. Senator Moss. That completes the list of witnesses that we had scheduled for today. We do appreciate those who have come and testified before us. If there is any oversight, any one we missed, we would be glad to have them come forward now.

Apparently that completes it. So the committee is now adjourned. (Whereupon, at 11:30 a.m., the subcommittee was adjourned.)


(Voice of the Pharmacist vol. 2 No. 29, Apr. 29, 1959 (Supplement)]

Iowa PhysiCIAN-PHARMACIST CODE OF UNDERSTANDING The purpose of this Code of Understanding is to improve relations between Doctors of Medicine and Pharmacists. Its provisions are intended as guides for physicians and pharmacists in their inter-related practices in the areas covered by it.

This Code of Understanding is not a pronouncement of law, but constitutes suggested rules of conduct for the members of these two health professions subject to the principles of ethics governing the members of the respective organizations and rules of law prescribed for their individual conduct.

This Code constitutes the recognition that Doctors of Medicine and Pharmacists are inter-dependent upon one another in serving the patient.

It is the hope of the parties who have participated in the development of this Code of Understanding that by an improved and closed relationship between the professions of medicine and pharmacy, that the public will be better served.


According to the American Medical Association Code of Ethics “It is not unethical for a physician to prescribe or supply drugs, remedies or appliances as long as there is no exploitation of the patient.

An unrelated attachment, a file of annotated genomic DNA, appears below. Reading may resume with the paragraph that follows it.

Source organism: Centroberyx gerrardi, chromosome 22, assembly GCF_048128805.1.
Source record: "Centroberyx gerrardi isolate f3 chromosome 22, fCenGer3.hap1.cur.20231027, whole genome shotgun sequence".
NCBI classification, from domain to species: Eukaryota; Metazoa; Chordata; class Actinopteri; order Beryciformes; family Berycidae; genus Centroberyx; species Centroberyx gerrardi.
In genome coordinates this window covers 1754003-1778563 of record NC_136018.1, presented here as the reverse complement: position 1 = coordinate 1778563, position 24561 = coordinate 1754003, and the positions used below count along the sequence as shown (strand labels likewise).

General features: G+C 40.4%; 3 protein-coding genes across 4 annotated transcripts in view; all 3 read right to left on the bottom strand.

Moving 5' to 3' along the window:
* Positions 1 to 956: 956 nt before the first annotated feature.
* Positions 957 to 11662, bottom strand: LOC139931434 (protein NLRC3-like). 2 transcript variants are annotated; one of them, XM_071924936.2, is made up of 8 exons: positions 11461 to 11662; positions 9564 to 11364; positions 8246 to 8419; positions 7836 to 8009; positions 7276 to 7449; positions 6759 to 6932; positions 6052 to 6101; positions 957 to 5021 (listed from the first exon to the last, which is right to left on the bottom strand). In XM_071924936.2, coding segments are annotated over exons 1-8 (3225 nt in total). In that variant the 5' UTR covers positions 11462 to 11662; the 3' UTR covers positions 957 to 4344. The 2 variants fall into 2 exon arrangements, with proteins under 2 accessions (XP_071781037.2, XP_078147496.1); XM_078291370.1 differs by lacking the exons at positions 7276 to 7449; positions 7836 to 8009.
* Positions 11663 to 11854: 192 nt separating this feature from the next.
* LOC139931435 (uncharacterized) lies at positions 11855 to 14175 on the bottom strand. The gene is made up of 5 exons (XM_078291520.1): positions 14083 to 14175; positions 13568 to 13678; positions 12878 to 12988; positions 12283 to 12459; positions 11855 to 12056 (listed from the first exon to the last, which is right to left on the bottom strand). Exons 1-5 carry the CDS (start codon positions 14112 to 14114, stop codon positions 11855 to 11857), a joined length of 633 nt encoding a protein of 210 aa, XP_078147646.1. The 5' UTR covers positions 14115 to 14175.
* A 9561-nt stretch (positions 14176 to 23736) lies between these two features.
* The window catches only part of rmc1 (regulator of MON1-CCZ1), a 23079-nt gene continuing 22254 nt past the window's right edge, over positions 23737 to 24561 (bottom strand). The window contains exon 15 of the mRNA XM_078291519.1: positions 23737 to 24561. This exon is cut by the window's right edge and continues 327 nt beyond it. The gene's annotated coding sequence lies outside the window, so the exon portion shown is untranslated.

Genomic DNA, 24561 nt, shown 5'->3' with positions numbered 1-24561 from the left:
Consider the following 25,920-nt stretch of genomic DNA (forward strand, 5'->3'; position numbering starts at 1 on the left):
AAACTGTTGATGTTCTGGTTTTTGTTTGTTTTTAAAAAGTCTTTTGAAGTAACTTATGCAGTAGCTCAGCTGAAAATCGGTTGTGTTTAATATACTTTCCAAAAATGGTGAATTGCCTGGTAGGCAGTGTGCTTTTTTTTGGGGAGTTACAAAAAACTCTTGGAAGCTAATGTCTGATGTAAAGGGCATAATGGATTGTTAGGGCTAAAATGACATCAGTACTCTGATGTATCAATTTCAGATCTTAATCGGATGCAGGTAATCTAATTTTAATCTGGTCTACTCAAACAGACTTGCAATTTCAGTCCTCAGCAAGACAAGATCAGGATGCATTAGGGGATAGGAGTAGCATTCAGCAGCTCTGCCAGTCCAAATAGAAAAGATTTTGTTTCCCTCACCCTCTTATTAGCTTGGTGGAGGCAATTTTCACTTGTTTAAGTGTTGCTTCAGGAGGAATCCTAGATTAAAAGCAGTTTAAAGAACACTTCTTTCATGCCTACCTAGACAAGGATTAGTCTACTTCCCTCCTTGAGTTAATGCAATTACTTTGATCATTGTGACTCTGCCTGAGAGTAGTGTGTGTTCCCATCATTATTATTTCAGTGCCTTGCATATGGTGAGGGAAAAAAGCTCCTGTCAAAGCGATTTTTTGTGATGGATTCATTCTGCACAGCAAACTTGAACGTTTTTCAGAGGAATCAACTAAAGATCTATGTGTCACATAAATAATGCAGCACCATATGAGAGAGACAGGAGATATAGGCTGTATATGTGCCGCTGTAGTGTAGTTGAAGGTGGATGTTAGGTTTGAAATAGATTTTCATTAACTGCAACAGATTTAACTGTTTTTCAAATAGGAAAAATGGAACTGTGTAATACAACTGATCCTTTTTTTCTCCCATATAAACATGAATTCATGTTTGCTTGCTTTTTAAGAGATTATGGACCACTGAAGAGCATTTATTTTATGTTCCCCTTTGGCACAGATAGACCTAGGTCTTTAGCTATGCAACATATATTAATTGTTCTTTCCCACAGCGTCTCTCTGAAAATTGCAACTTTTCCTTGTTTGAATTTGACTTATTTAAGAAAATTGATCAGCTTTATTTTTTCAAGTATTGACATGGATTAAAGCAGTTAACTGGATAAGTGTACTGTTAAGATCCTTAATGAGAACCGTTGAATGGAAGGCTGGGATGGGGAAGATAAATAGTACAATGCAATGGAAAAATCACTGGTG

The Iowa Medical Society is cognizant of this provision in medical ethics but believes drug dispensing by physicians should be discouraged if adequate

pharmaceutical service is readily available. Physicians are trained to diagnose and treat disease while pharmacists are trained to compound prescriptions on the precise orders of physicians. Physicians should recognize the specialized training of pharmacists and utilize their services whenever it serves the best interests of the patient. Each of these professions should be respected and their areas of training and practice acknowledged of the fullest extent possible. The free choice of pharmacists should be permitted on the same basis as free choice of physicians.

The physician has a responsibility to make clear to the patient that even though a specific drug may be expensive, it is the best therapeutic agent he feels can be administered in treating the condition of the patient. Physicians should not advise a patient as to the exact price of a prescription, anymore than a pharmacist should attempt to establish a fee for a physician's service.

A physician should cooperate with pharmacists, first, by specifying the number of times a prescription is to be refilled and second, by making himself available to the pharmacist to determine whether or not his original orders should be altered after the original number of refills have been obtained.

Physicians and phamacists should work together as a team in seeing to it that a patient is properly medicated. Only through this teamwork is the patient properly served.


The pharmacist should never diagnose or prescribe even at the insistance of the patient but should refer those needing medical attention to a Doctor of Medicine of the patient's choice.

The sale of proprietary products and home remedies that have been released by the Federal Food and Drug Administration for over-the-counter sale which the patient may request for self-medication shall not be considered counter prescribing by the pharmacist.

In an emergency or preceding arrival of the physician, the pharmacist will render such first-aid treatment as is indicated by scientific knowledge and good judgement.

If there is any question in the pharmacist's mind regarding the ingredients of a prescription, possible error or safety of the drug, he should privately and tactfully